Tennessee residents who are facing drug charges may have many questions on their mind, such as what penalties you could face if convicted or whether or not every piece of evidence obtained could be used against you in court. Rob McKinney, DUI defense attorney, works hard to set you at ease by providing clear-cut answers to these questions.
The short answer to this is simply: no. The long answer is a little more complicated. Illegally obtained evidence can be presented, but it can also be discarded if it's proved that the evidence wasn't gathered in the proper way. In cases where you've been charged with driving with illegal substances, for example, an officer needs to have a valid reason to suspect that you may be carrying drugs or drug paraphernalia in your car in order to pull you over and perform a search.
Sometimes, officers will make up or embellish reasons to perform a traffic stop. This can include small infractions such as broken tail lights or out-of-date stickers, or it can include perceived observations such as weaving. However, search and seizures performed either by a police dog or an officer themselves should only happen after they have strong reason to suspect or believe that you might be carrying contraband. If you're searched without that suspicion firmly stated or in place beforehand, any evidence collected after may not be considered valid.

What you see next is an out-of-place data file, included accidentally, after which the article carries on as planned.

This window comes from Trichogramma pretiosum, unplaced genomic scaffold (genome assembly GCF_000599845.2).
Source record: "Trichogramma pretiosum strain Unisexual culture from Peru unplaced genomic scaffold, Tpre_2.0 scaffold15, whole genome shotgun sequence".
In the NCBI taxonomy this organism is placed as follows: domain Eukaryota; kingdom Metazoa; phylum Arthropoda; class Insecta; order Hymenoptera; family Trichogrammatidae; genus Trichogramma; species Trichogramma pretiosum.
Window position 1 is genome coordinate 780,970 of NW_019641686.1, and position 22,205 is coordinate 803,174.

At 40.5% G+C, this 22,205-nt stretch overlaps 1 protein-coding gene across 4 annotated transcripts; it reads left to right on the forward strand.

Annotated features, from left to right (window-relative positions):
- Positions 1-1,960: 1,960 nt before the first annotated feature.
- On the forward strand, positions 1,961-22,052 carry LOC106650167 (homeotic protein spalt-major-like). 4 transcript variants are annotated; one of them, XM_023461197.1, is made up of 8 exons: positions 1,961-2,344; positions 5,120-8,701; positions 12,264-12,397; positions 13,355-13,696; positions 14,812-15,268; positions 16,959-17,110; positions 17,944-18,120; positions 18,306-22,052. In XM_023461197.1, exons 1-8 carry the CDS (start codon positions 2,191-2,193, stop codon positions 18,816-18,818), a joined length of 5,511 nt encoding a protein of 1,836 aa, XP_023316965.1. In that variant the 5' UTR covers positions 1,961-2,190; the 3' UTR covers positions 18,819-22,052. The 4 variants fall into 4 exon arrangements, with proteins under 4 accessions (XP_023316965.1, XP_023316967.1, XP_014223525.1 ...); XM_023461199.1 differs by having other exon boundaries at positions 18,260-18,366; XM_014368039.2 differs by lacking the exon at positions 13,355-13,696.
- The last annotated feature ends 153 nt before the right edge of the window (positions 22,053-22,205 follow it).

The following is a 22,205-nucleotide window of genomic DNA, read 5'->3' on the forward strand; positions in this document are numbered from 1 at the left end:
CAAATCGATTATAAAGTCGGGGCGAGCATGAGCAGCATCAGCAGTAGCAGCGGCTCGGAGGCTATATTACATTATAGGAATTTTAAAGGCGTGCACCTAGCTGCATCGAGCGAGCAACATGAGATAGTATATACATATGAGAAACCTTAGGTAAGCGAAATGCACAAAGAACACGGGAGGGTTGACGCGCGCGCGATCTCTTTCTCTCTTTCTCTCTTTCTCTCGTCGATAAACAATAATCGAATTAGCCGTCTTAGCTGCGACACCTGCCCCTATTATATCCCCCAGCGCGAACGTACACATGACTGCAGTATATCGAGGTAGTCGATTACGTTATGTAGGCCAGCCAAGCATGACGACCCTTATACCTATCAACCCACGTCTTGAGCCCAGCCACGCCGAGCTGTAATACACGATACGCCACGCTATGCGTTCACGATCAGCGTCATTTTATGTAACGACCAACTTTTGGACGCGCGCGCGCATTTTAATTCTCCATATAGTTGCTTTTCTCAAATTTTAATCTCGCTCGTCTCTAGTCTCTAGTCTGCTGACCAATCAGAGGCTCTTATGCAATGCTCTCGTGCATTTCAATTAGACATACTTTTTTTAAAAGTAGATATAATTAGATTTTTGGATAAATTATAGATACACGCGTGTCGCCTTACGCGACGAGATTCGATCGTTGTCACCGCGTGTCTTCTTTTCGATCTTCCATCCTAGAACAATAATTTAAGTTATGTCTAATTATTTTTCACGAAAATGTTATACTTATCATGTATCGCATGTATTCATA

If you want to know more about fighting against illegally obtained evidence or how to determine if evidence has been taken in a non-legal way, please take a look at our web site. You might find exactly what you're looking for.